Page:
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‘Love Stew’

December 29, 2009
By Wendy Monro

When Claud and I were first married and Daphne was a few months old, we saw a movie called, "My Life" with Michael Keaton.

In it, Michael Keaton's character has three months to live. He makes a movie to give to his unborn child who he desperately wants to leave an impression on although he won't physically be there for the child.

He sees a woman who tells him that the most important thing about raising children is to "marinate them in love".

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Submitted photo

Here is the “Love Stew” as it is cooking on the stove.

Claud and I took this lesson to heart. We both left the movie theater with that sentence permeating through our minds.

We talked about it often.

We truly believe that if you can just always marinate your children in love, it won't matter where you live, how much money you earn, how you teach them lessons or anything else.

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Love Stew

Serves: 6

Cook time: 30 minutes

1 whole chicken deboned and chopped (see my deboning chicken video on my YouTube Simplyfoodify channel). You can buy boneless chicken if you prefer. I buy whole chicken so I can make chicken stock.

1 large yellow onion, sliced

2 sweet red peppers, sliced lengthwise

3 Tbsp. wok oil

2 Tbsp. mustard seed

1 Tbsp. Turmeric

2 Tbsp. curry

1/2 tsp. thyme

1/2 tsp salt

1/2 bottle of beer

1 can baby corn

2 cans coconut milk

1 C. mushrooms, sliced

1 tsp. Sriracha Hot Chili Sauce (more if you prefer it spicier)

Pour the wok oil into a stock pot. Once hot, but not burning, add the onions and peppers. Cook until the onions are clear and soft. Add the chopped chicken. Add the mustard seed, turmeric, curry, thyme and salt. Mix together and let the chicken brown with all of the seasonings. The herbs will stick to the bottom of the dish. In five minutes, move the chicken to one side and pour in the beer. Scrape the seasonings into the beer from the bottom of the pot. Simmer for ten minutes. Make sure chicken is cooked through. Then, add the baby corn, coconut milk, mushrooms and Srirachi Sauce. Simmer for five minutes more. Pour over Basmati rice and serve.

As long as at the root of everything you do, you intentionally soak them in love, you will be parenting correctly.

Not long ago, Daphne spent some time with another couple and when she came home we asked her how it went.

She said they were very nice and she had a great time. She paused to think for a moment and then continued, "They aren't in love like you two."

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Claud and I looked at each other and smiled.

We knew what each other was thinking. We are succeeding in marinating our children in love.

She is beginning to notice it. I got a little choked up, as I tend to do, and gave her a big hug and told her how much I love her.

There are so many ways to marinate your children in love. It could be anything as long as love is at the heart of the activity.

For our family, cooking has always been a passionate activity. It is an easy way to involve our children in something we love; and thus, marinate them in it.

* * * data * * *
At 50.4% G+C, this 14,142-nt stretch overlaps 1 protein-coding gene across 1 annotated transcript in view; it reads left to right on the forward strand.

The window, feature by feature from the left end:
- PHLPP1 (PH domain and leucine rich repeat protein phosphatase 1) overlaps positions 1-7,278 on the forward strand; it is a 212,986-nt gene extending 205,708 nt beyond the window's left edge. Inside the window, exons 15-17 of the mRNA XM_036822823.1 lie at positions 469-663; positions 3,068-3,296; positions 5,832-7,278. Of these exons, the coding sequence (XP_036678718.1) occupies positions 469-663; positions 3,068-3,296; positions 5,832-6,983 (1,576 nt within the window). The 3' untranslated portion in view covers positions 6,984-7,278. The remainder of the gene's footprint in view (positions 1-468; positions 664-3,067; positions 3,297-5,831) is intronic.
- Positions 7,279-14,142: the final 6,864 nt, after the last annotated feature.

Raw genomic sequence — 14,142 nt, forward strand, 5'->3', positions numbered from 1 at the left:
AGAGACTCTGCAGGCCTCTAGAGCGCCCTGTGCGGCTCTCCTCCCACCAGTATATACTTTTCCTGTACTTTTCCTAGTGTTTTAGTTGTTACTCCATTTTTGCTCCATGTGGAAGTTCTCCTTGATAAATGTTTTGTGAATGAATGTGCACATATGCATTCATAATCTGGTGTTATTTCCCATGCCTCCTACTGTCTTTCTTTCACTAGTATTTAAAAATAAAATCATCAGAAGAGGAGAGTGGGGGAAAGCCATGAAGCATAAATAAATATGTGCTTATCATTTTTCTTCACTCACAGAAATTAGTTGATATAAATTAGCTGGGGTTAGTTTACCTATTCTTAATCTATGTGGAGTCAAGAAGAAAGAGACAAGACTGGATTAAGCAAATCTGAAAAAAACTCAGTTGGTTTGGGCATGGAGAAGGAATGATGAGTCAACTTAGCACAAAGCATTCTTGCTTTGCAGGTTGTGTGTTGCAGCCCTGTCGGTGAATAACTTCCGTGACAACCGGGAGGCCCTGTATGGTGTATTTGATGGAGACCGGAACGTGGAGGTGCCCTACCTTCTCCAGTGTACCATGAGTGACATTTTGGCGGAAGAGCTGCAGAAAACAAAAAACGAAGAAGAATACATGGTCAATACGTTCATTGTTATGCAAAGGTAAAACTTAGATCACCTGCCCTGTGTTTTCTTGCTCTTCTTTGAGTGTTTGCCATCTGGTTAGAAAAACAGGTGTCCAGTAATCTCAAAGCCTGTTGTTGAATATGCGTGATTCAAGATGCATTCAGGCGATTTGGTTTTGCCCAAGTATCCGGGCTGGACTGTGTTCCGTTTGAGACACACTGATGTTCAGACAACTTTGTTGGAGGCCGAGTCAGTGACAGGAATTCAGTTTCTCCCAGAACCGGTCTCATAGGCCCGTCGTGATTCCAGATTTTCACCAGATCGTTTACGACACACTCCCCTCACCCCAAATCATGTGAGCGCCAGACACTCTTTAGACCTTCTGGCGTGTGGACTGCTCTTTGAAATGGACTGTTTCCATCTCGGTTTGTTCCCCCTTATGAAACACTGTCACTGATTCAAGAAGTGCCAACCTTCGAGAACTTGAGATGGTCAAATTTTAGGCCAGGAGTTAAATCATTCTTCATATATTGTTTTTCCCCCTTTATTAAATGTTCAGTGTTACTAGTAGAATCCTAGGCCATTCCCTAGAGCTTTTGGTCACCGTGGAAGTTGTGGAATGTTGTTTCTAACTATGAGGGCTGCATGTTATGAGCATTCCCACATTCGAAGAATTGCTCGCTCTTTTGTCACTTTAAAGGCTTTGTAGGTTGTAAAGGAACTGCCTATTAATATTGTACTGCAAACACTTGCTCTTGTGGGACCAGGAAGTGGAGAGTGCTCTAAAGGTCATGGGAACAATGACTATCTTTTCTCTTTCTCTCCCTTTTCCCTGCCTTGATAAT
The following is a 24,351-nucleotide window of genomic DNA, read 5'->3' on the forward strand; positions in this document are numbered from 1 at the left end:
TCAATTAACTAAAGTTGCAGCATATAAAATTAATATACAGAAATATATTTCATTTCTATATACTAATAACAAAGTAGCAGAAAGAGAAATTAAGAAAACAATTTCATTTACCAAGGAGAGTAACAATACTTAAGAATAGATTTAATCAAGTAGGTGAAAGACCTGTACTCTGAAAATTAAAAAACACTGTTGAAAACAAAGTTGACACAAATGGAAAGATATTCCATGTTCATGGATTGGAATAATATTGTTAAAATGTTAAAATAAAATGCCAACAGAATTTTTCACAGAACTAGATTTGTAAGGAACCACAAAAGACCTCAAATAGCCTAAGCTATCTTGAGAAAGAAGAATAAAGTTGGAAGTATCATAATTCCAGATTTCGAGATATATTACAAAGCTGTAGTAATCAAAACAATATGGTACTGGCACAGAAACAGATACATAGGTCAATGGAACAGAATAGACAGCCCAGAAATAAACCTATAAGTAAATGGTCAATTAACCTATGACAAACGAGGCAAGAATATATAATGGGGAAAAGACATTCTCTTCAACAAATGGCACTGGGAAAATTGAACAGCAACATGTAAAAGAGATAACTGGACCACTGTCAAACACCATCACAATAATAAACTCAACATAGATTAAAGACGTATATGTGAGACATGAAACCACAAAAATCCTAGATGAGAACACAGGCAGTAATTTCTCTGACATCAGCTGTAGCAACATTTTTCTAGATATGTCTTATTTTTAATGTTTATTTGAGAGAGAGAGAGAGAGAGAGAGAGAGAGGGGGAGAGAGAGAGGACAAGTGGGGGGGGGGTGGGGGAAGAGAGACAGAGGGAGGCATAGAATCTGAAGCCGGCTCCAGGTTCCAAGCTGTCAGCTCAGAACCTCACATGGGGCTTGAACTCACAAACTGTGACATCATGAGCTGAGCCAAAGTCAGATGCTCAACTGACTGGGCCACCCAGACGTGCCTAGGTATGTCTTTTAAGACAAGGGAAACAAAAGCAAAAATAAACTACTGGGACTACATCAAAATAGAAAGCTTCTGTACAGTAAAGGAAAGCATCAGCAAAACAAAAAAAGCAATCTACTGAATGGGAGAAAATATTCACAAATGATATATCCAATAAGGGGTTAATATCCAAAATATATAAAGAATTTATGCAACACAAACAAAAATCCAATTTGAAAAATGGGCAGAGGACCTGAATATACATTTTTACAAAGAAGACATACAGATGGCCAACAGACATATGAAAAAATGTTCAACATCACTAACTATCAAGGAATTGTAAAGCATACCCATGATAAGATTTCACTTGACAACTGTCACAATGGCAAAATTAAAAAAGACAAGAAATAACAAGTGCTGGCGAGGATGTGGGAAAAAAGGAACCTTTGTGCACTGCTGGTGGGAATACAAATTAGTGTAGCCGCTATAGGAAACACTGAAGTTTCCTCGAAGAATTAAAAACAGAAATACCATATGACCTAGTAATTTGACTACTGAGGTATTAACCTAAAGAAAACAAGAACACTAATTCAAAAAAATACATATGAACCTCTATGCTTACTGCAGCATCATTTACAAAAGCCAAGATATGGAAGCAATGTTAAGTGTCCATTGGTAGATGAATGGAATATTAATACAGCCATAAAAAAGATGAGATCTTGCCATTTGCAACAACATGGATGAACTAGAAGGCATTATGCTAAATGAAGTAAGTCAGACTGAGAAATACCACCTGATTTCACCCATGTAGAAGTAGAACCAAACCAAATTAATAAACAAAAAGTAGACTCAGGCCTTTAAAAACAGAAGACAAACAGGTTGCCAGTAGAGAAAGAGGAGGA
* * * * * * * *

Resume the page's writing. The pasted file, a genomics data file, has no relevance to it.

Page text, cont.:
Early in our marriage, when Daphne was about three years old, we were very broke. We lived in a tiny apartment and had one pot and one pan. I was so impressed by the delicious food we could cook with only one pot and one pan.

I really wanted to write a cook book for people who couldn't afford to buy a lot of cooking implements.

Without all of the supplies, we still made amazing food. I never did write that cook book. It's never too late.

One dish we made often was a Thai chicken dish with coconut milk and curry.

Each time we cooked it, we would change the ingredients depending on what we had.

One time, we would add sweet red peppers and garlic and other times we added lemon grass and lime leaves.

When we cooked, we would plop Daphne up on the counter and let her help adding ingredients to the dish.

Every time she added something, we would say, "Put lots of love into it."

She would pretend to sprinkle magical love into the simmering pot.

Once she asked what we were making and since this dish constantly changed, we didn't have a name for it.

She recognized the smell of the chicken cooking in curry and said it was "Love Stew". She was right.

Although the ingredients constantly changed, the one thing that remained constant was the sprinkling of the magic love into it.

Eight years later, we have developed "Love Stew" into a precise recipe.

Now, we pretty much make it the same every time.

Only now, I have to make two pots of it: one with chicken and one with tofu or shrimp for Daphne.

As a matter of fact, usually she makes hers right next to me as I make ours. It has become a regular favorite dish in our extended family as well.

Last week, my sister Jessica called and said she was making Love Stew. My mom makes it too. Everyone calls it Love Stew.

This is the recipe we now use. You can substitute tofu and shrimp for the chicken and you can make it as spicy as you dare. Enjoy!

Please see a video on my blog (yovia.com) of Claud and me making Love Stew for our family.

I promise next week's recipe has nothing to do with chicken: I'm chickened out. I'm thinking a tasty Sunday roast.

 
 

 

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